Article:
So, please don’t say it. Just please, not that. You can try “I’ve decided to work on my writing,” and you can even try “Do you have any suggestions?” To which I will smile – genuinely this time – and say, “Yes, start writing. Put pen to paper. Then come back and talk to me after your first 10,000 words.”Filed under From Tudor, On Life, The Publishing Industry, The Writer's Path, Uncategorized, Writing as Career | Comment (0)
This post is a bit of a round-up of mid-summer news; stuff you might want to know.
(1) I still don’t think I’ve managed to process this one completely. Which is kind of nice because every now and then I take it out of the compartment in my brain where it lives and I have a fresh look at it and get newly excited. I found out late last week I was a finalist in the Writers’ Union of Canada’s 15th Annual Writing For Children Competition. This news, in and of itself, is very gratifying and exciting. For some reason I keep getting hung up on the fact I made the shortlist from 680 entries to 118. That alone seems incredible. I still haven’t really zeroed in on the getting to the final 12 bit. What I am extremely pumped about (extremely!) is this part, “the Union will submit the winning story, together with the stories of eleven finalists, to three Canadian publishers of children’s literature for their consideration.” Oh. My. Goodness. What an opportunity. After years and years spent slogging it out on my own, doing the submission thing all by myself, this just seems like heaven to me. Wow.
(2) I’m teaching a workshop! Probably. And maybe even two. It’s all based on enrollment (as in there has to be enough) but the Ottawa Catholic School Board has agreed to my proposal of holding a workshop to help writers enter writing contests and are adding it as a new course in their Fall continuing education catalogue. It’s going to be a two-hour workshop and, I think, pretty affordable at $21.00. Once the course is open for registration I’ll post the details and I encourage anyone interested to sign up, as well as passing the info onto others who might also be interested. I’m pretty pumped on the benefits of entering writing contests these days (see item #1) so can’t wait to share what I’ve learned with others.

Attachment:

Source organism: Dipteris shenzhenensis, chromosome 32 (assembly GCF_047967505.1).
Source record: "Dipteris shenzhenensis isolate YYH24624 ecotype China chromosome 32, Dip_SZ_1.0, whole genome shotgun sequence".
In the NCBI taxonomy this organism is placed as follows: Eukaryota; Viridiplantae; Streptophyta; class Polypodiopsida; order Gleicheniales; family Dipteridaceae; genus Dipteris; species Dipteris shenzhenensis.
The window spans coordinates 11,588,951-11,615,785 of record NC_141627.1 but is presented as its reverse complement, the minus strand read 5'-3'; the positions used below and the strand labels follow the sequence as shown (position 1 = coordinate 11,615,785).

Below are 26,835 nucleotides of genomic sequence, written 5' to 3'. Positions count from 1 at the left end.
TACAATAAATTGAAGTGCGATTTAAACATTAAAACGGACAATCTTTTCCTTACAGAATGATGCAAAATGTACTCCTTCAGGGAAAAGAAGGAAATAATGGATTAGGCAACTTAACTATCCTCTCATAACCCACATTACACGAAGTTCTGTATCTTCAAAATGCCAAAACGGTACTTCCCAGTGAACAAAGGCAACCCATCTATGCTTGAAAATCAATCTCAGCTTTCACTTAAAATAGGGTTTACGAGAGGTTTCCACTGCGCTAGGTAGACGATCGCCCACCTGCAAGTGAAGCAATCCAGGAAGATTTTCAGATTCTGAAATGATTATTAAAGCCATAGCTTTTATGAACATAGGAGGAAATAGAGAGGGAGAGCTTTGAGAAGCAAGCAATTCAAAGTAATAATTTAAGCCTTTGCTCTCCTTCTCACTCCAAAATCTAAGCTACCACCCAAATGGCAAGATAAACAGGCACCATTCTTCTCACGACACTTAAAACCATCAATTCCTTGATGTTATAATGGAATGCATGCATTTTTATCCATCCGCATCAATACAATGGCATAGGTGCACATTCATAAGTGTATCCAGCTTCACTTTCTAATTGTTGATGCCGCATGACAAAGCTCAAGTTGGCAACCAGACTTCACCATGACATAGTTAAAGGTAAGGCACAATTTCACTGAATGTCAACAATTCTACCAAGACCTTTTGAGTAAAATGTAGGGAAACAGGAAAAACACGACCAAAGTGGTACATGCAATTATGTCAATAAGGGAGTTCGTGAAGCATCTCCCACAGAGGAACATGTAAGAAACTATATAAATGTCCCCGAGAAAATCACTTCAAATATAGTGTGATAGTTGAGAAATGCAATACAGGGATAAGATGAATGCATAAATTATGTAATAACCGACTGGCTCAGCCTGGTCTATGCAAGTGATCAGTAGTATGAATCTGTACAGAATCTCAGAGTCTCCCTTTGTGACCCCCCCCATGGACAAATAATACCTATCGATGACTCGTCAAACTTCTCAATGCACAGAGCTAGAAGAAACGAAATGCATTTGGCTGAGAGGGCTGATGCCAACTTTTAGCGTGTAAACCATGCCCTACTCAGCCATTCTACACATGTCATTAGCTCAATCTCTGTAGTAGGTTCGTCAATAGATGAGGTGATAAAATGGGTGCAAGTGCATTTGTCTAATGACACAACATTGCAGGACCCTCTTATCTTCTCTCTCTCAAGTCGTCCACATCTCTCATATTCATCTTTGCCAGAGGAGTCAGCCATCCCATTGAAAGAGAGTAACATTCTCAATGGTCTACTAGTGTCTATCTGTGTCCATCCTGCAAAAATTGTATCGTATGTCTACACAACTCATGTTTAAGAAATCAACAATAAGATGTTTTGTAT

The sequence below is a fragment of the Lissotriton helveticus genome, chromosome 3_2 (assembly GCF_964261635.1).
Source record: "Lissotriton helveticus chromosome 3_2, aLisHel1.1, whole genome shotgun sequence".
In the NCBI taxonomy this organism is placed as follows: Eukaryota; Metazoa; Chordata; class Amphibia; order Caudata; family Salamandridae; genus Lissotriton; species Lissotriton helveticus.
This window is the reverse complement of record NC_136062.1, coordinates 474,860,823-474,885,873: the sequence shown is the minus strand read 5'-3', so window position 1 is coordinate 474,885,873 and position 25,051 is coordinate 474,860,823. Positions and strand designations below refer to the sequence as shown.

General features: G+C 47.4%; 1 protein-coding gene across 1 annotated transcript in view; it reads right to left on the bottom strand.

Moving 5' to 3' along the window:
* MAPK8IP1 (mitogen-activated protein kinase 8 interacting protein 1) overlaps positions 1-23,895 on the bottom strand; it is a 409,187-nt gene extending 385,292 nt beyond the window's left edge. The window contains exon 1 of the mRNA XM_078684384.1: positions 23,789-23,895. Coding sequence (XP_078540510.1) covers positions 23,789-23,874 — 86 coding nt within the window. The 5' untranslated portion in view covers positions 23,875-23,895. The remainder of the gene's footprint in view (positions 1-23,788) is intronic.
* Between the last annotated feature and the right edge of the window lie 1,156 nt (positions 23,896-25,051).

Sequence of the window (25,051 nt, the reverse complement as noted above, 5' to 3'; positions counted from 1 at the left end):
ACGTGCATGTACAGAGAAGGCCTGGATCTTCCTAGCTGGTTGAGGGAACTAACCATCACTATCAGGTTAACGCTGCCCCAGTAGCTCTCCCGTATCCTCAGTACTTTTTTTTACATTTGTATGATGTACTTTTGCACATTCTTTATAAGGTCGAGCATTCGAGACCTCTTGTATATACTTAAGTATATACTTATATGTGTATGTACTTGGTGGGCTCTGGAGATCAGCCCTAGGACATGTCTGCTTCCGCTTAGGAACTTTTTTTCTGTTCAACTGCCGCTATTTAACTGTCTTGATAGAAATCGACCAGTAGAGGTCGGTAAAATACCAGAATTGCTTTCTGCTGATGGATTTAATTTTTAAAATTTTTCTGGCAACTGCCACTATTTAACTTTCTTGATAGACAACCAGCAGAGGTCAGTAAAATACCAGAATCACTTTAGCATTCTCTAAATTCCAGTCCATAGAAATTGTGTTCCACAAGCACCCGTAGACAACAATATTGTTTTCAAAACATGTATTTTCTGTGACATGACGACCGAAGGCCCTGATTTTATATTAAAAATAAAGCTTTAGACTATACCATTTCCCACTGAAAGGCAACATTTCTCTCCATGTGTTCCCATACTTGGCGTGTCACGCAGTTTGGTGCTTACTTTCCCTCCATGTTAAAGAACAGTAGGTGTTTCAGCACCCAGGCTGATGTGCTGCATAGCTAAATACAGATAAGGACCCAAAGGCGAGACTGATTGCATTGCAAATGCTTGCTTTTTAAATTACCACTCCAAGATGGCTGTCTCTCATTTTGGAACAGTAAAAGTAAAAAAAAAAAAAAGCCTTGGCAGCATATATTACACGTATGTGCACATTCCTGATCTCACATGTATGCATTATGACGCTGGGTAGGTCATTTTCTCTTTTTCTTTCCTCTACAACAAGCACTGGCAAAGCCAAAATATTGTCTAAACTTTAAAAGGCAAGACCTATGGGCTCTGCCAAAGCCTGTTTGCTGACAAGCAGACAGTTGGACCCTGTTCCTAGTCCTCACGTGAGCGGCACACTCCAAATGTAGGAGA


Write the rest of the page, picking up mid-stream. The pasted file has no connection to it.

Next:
(3) Changes are looming for Two Writers Talking. Peggy and I will be giving you more information so stay tuned for that. Can’t say more right now, but will very soon.
In the meantime hope you’re all enjoying your summer!Filed under From Tudor, On Life, The Writer's Path | Comments (3)
I enjoyed Tudor’s Saturday post on how people think. And I fully agree that fortune favours the prepared – that those ‘spontaneous’ flashes of inspiration generally come to people who have created fertile mental soil through ongoing commitment to their craft.
As much as I could relate to the experience of being an ‘idea-popper’, I could also relate to Tudor’s comment that our societies also need plenty of people to live a more linear mental life, so as to keep the world running smoothly.
What I find hard is having a foot in both worlds. Compared to a (stereotypical) creative artist, I’m pretty boring. But compared to a (stereotypical) suburban volunteer/housewife/freelancer, I’m pretty creative. Depending on the season, my surroundings, and my support group, I lean more or less in one direction or the other ; my artsy side and my linear side compete for dominance. If I lean too far in either direction, I get frustrated.
I am learning that, for me, letting go of ‘linear’ considerations like bill-paying and career glory is maybe the better choice when it comes to my writing life. Because if I make those my goals, my writing time is going to be market-driven and ultimately not the creative outlet I want it to be.
So, having bolstered my creative half by completing the SFU Writer’s Studio last year, this September will see me trucking off to Capilano University to reinforce my linear side – the side I’ll be counting on to do aforesaid bill-paying. I’ll be taking Cap’s Medical Assistant program, and looking forward to exercising a different part of my brain altogether.
Having been self-employed for so long, it is simultaneously thrilling and daunting to contemplate marching to someone else’s drum. But I’m thinking that this new left-brain endeavour will, in its own way, create the structure and support that will free up my right brain writer-self to play as it sees fit – for personal, not just professional, reasons.
That’s the plan, anyway. We all have our version of the struggle to find life/work balance. What’s yours?Filed under From Peggy, On Life, Organizing our Writing Lives, The Writer's Path, Uncategorized | Comment (0)